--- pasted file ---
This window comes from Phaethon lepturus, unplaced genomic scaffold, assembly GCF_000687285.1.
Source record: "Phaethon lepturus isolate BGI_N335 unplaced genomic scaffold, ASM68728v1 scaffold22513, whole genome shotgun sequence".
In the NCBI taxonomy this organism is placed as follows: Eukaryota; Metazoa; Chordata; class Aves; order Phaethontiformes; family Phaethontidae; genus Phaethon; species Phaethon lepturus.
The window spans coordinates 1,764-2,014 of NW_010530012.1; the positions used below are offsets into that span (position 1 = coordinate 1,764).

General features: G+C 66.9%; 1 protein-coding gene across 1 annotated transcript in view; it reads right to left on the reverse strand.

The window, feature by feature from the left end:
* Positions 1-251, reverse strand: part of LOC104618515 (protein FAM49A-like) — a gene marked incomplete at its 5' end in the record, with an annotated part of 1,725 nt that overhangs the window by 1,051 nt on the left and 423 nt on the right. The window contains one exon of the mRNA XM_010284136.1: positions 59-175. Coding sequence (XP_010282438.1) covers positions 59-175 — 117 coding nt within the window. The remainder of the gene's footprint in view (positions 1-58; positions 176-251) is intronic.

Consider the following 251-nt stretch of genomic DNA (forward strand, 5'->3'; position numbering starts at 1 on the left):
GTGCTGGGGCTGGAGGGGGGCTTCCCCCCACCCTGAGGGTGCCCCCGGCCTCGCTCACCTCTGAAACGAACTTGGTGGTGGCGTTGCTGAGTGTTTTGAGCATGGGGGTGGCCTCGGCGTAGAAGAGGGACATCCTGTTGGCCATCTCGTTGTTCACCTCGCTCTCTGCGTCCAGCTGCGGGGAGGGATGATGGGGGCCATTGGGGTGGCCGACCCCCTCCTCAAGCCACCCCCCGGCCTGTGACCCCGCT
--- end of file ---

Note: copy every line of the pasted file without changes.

This window comes from Phaethon lepturus, unplaced genomic scaffold, assembly GCF_000687285.1.
Source record: "Phaethon lepturus isolate BGI_N335 unplaced genomic scaffold, ASM68728v1 scaffold22513, whole genome shotgun sequence".
In the NCBI taxonomy this organism is placed as follows: Eukaryota; Metazoa; Chordata; class Aves; order Phaethontiformes; family Phaethontidae; genus Phaethon; species Phaethon lepturus.
The window spans coordinates 1,764-2,014 of NW_010530012.1; the positions used below are offsets into that span (position 1 = coordinate 1,764).

General features: G+C 66.9%; 1 protein-coding gene across 1 annotated transcript in view; it reads right to left on the reverse strand.

The window, feature by feature from the left end:
* Positions 1-251, reverse strand: part of LOC104618515 (protein FAM49A-like) — a gene marked incomplete at its 5' end in the record, with an annotated part of 1,725 nt that overhangs the window by 1,051 nt on the left and 423 nt on the right. The window contains one exon of the mRNA XM_010284136.1: positions 59-175. Coding sequence (XP_010282438.1) covers positions 59-175 — 117 coding nt within the window. The remainder of the gene's footprint in view (positions 1-58; positions 176-251) is intronic.

Consider the following 251-nt stretch of genomic DNA (forward strand, 5'->3'; position numbering starts at 1 on the left):
GTGCTGGGGCTGGAGGGGGGCTTCCCCCCACCCTGAGGGTGCCCCCGGCCTCGCTCACCTCTGAAACGAACTTGGTGGTGGCGTTGCTGAGTGTTTTGAGCATGGGGGTGGCCTCGGCGTAGAAGAGGGACATCCTGTTGGCCATCTCGTTGTTCACCTCGCTCTCTGCGTCCAGCTGCGGGGAGGGATGATGGGGGCCATTGGGGTGGCCGACCCCCTCCTCAAGCCACCCCCCGGCCTGTGACCCCGCT